Escaping starvation and the horrors of pre-Civil War Georgia, Tobias MacIvey moves his wife and young son Zechariah to the Florida scrub in 1858. Tobias’ story begins in 1863, after five years of nearly starving on cattail flour, skunk meat, and whatever else he and his wife Emma could scrounge. What followed was over a century of toil, learning how to live in the brutality of inland Florida and catch and sell cracker cattle in Punta Rassa to the Cuban market. But, the most important parts of the novel don’t really focus merely on the cattle industry. Instead, they focus on the interpersonal relationships between the MacIvey family and the camp of Seminole Keith Tiger. Their fates, and eventually their families, would become intertwined as they both worked to survive and thrive in the face of a changing Florida.


Seminole Representation in A Land Remembered

Throughout A Land Remembered, Smith includes Seminoles, their culture, and their history in the storyline. When Keith Tiger and Tobias MacIvey first meet, Tiger and others from his camp are chased by white cattlemen. The cattlemen are trying to punish them for killing a wild calf while starving. Tobias offers them food and sanctuary at his homestead,  protecting them from the cattlemen who justify their brutality by stating “…it’s against the law for an Indian to be in Florida now. They’re all criminals and ought to be in Oklahoma. That’s the law.” (Smith 50) At this first meeting, the struggles faced by Seminoles are put into sharp contrast. Not only must they make a living in the harsh environment, but they also have to avoid and survive the encroaching hostile white settlers.

This meeting also sets up a history of friendship between the MacIveys and Keith Tiger and his camp. The Seminoles teach them about coontie flour, and advise Tobias on how to successfully capture wild cattle. They also furnish Tobias with a marshtackie horse and cattle dogs, who were instrumental in Tobias being able to survive and build his homestead. Cattle dogs like this were first trained for cattle ranching by Seminole cattlemen, and Florida crackers adopted the practice. In turn, Tobias gives them much needed guns and ammunition (which they may not have otherwise been able to purchase), and cattle from his own herds to survive. During this time, cattle rustlers especially targeted Seminoles. While Seminoles had a long history of cattle ranching, it became so dangerous that many abandoned ranching in favor of safety.


Florida History is Seminole History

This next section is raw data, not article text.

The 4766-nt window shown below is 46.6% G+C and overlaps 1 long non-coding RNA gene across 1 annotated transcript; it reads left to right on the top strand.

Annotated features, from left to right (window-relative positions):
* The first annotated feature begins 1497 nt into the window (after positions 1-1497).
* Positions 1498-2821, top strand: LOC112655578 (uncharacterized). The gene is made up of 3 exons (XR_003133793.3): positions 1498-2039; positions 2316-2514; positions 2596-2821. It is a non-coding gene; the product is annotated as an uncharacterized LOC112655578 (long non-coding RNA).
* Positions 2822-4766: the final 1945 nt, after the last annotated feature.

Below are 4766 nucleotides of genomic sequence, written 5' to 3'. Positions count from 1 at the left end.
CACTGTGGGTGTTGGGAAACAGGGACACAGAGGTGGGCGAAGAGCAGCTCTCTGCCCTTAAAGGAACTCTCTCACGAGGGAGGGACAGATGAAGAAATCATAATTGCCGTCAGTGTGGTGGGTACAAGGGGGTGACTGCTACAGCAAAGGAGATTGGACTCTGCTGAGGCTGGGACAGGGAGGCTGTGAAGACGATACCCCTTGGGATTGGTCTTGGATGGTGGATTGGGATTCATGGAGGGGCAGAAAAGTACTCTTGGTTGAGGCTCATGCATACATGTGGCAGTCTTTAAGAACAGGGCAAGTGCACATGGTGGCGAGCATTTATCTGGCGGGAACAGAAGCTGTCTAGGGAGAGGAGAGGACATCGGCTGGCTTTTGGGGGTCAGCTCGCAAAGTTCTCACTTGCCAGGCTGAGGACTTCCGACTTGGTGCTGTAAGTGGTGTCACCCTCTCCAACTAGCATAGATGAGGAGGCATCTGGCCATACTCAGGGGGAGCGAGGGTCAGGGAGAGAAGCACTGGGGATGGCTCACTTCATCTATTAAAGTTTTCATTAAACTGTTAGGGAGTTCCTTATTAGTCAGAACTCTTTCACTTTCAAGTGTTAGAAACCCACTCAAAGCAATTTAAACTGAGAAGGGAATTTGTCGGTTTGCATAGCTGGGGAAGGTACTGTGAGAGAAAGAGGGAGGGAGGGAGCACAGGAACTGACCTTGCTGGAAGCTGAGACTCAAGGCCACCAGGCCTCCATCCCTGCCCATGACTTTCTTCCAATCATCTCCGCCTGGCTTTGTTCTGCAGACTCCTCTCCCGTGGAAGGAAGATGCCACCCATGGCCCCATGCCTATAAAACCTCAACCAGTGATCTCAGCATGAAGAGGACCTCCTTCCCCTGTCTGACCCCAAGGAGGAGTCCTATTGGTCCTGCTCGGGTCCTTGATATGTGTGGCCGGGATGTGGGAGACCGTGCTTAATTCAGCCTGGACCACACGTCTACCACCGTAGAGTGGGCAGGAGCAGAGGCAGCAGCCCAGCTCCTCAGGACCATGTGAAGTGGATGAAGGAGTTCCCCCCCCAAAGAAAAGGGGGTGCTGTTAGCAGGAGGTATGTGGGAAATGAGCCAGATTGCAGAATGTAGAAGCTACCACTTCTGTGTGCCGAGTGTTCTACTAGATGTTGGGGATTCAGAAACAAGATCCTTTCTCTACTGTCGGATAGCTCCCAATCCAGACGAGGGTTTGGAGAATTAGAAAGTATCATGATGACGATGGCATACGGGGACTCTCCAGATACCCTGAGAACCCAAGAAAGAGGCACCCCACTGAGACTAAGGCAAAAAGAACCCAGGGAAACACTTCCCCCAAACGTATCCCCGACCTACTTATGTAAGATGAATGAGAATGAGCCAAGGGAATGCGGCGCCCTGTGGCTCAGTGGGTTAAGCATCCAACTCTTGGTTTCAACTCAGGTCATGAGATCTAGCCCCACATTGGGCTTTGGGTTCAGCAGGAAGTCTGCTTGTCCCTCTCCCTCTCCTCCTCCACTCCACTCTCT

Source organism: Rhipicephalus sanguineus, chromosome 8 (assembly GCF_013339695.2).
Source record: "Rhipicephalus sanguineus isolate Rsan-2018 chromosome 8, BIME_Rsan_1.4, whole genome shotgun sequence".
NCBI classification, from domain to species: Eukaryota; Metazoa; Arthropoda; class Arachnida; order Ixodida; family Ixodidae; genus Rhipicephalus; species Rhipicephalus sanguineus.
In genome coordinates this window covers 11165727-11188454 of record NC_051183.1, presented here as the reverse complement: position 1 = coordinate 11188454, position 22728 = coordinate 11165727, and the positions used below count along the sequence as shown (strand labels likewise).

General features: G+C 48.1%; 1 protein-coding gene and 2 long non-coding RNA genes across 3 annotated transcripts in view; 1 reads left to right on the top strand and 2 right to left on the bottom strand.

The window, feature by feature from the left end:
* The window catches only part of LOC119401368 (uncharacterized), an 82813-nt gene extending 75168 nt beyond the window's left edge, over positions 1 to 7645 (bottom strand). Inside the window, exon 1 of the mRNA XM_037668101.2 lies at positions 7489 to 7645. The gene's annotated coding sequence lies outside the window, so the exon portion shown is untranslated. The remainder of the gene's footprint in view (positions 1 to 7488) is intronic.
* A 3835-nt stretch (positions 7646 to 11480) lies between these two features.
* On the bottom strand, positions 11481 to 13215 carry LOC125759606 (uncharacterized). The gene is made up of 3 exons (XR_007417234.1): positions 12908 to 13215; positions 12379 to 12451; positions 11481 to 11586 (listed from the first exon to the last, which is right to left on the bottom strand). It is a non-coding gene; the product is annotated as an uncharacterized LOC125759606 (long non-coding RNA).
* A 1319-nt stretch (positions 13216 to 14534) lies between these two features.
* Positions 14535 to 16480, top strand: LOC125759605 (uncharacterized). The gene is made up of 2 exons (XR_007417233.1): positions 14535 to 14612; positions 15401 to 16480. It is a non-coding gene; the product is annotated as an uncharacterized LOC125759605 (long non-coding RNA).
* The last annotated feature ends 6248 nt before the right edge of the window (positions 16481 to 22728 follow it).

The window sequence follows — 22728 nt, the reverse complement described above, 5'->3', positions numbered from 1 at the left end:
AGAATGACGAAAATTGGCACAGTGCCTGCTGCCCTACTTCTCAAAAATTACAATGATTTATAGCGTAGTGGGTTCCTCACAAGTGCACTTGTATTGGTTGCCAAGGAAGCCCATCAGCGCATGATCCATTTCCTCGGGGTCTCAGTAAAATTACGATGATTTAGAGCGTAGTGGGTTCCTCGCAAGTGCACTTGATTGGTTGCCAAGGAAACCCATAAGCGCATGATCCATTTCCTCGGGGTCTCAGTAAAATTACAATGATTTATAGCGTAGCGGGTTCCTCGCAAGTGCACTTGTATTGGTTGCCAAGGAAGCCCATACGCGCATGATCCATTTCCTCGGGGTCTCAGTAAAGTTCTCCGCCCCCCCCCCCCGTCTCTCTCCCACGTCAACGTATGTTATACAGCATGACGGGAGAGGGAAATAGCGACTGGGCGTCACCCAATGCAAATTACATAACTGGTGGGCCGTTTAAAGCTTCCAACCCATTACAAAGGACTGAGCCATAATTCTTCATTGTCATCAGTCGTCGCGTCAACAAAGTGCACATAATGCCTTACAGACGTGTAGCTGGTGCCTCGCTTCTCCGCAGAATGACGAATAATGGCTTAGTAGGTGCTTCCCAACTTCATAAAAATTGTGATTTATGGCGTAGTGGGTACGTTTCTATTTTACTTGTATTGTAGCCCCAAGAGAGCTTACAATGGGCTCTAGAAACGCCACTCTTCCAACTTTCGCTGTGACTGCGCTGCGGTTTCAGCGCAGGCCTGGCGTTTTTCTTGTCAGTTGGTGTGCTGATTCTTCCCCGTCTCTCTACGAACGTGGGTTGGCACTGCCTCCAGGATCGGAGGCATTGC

Many of these historic moments and events seen in the novel are real moments in Florida history. Smith researched for the novel for over two years, and these moments are benchmarks in the MacIvey family history. These include the impact of the Civil War, the Great Freeze of 1895, the Florida land boom of the 1920s, the Great Miami Hurricane of 1926, the coming of the railroad, and the Okeechobee Hurricane of 1928.

These moments had wide sweeping impacts, for the MacIvey family and their Seminole friends alike. Often, they survived through their friendship, both helping each other in their time of need. There is no way to divorce the two groups from each other in the context of this novel, and from that first meeting onward their lives and survival seem entwined. Although they are not on-page characters for most of the novel, it is clear Seminole history and experiences are Florida history.

Throughout the novel, Smith intersperses real, historic struggles faced by Seminole people during this century. Forcible relocation to Oklahoma and the long-felt impacts of the Indian Removal Act of 1830, the dangers of Seminole cattle ranching and the realities of contending with an inhospitable government, trading posts, and the shrinking and diking of the Everglades are some of the many hardships they adapted and sacrificed to overcome. Additionally, Smith included the Seminole’s real-life contributions to the success of Florida Cracker cattle, such as the use of marshtackie horses, cattle dogs, and long-range practices.

Cracker Marketing Wood, 1888, State Archives of Florida/Morrow

What is a Florida Cracker?

Although the name may seem odd, being a “Florida cracker” is a big point of pride for many Floridians. Florida crackers represent a central part of Florida pioneer history. It is important to note that in Florida, “cracker” has a very specific historic meaning. Florida crackers were frontier cowboys, known for the “crack” of their whips as they drove cattle across Florida’s wild terrain.